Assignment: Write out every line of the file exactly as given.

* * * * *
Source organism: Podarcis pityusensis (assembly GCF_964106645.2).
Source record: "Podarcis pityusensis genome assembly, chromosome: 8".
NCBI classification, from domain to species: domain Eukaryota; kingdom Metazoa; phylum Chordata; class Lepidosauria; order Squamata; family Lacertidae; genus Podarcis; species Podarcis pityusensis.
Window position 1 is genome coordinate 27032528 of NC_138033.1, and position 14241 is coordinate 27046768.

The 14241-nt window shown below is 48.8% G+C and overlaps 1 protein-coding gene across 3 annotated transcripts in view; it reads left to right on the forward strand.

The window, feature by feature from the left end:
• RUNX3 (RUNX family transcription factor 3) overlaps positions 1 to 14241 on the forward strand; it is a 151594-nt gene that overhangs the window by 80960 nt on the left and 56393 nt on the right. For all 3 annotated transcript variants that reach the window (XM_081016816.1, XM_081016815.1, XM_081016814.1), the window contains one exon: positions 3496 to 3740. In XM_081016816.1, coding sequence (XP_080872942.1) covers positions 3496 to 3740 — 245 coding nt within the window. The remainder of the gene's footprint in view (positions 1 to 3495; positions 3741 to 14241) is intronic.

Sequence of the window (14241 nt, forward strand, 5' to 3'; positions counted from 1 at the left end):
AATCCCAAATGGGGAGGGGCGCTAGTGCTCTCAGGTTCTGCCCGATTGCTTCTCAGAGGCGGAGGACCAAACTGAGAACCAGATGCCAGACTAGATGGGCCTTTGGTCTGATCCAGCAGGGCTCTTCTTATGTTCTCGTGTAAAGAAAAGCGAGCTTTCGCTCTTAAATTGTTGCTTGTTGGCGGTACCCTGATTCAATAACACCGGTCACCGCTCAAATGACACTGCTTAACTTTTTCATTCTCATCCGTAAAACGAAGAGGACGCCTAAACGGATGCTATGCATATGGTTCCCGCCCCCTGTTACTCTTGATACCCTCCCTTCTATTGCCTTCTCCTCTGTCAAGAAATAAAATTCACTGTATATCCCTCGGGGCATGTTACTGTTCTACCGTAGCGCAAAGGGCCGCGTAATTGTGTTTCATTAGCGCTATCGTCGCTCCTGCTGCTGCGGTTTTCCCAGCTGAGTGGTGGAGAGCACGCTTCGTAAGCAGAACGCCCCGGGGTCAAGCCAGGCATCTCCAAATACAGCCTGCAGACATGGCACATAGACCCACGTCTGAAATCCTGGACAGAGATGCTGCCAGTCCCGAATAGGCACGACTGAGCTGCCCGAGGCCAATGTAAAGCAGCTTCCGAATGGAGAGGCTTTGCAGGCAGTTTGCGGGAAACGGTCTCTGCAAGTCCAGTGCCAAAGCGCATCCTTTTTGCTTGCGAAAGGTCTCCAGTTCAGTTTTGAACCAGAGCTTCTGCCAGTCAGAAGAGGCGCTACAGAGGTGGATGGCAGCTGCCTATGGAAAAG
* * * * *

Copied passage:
Source organism: Podarcis pityusensis (assembly GCF_964106645.2).
Source record: "Podarcis pityusensis genome assembly, chromosome: 8".
NCBI classification, from domain to species: domain Eukaryota; kingdom Metazoa; phylum Chordata; class Lepidosauria; order Squamata; family Lacertidae; genus Podarcis; species Podarcis pityusensis.
Window position 1 is genome coordinate 27032528 of NC_138033.1, and position 14241 is coordinate 27046768.

The 14241-nt window shown below is 48.8% G+C and overlaps 1 protein-coding gene across 3 annotated transcripts in view; it reads left to right on the forward strand.

The window, feature by feature from the left end:
• RUNX3 (RUNX family transcription factor 3) overlaps positions 1 to 14241 on the forward strand; it is a 151594-nt gene that overhangs the window by 80960 nt on the left and 56393 nt on the right. For all 3 annotated transcript variants that reach the window (XM_081016816.1, XM_081016815.1, XM_081016814.1), the window contains one exon: positions 3496 to 3740. In XM_081016816.1, coding sequence (XP_080872942.1) covers positions 3496 to 3740 — 245 coding nt within the window. The remainder of the gene's footprint in view (positions 1 to 3495; positions 3741 to 14241) is intronic.

Sequence of the window (14241 nt, forward strand, 5' to 3'; positions counted from 1 at the left end):
AATCCCAAATGGGGAGGGGCGCTAGTGCTCTCAGGTTCTGCCCGATTGCTTCTCAGAGGCGGAGGACCAAACTGAGAACCAGATGCCAGACTAGATGGGCCTTTGGTCTGATCCAGCAGGGCTCTTCTTATGTTCTCGTGTAAAGAAAAGCGAGCTTTCGCTCTTAAATTGTTGCTTGTTGGCGGTACCCTGATTCAATAACACCGGTCACCGCTCAAATGACACTGCTTAACTTTTTCATTCTCATCCGTAAAACGAAGAGGACGCCTAAACGGATGCTATGCATATGGTTCCCGCCCCCTGTTACTCTTGATACCCTCCCTTCTATTGCCTTCTCCTCTGTCAAGAAATAAAATTCACTGTATATCCCTCGGGGCATGTTACTGTTCTACCGTAGCGCAAAGGGCCGCGTAATTGTGTTTCATTAGCGCTATCGTCGCTCCTGCTGCTGCGGTTTTCCCAGCTGAGTGGTGGAGAGCACGCTTCGTAAGCAGAACGCCCCGGGGTCAAGCCAGGCATCTCCAAATACAGCCTGCAGACATGGCACATAGACCCACGTCTGAAATCCTGGACAGAGATGCTGCCAGTCCCGAATAGGCACGACTGAGCTGCCCGAGGCCAATGTAAAGCAGCTTCCGAATGGAGAGGCTTTGCAGGCAGTTTGCGGGAAACGGTCTCTGCAAGTCCAGTGCCAAAGCGCATCCTTTTTGCTTGCGAAAGGTCTCCAGTTCAGTTTTGAACCAGAGCTTCTGCCAGTCAGAAGAGGCGCTACAGAGGTGGATGGCAGCTGCCTATGGAAAAG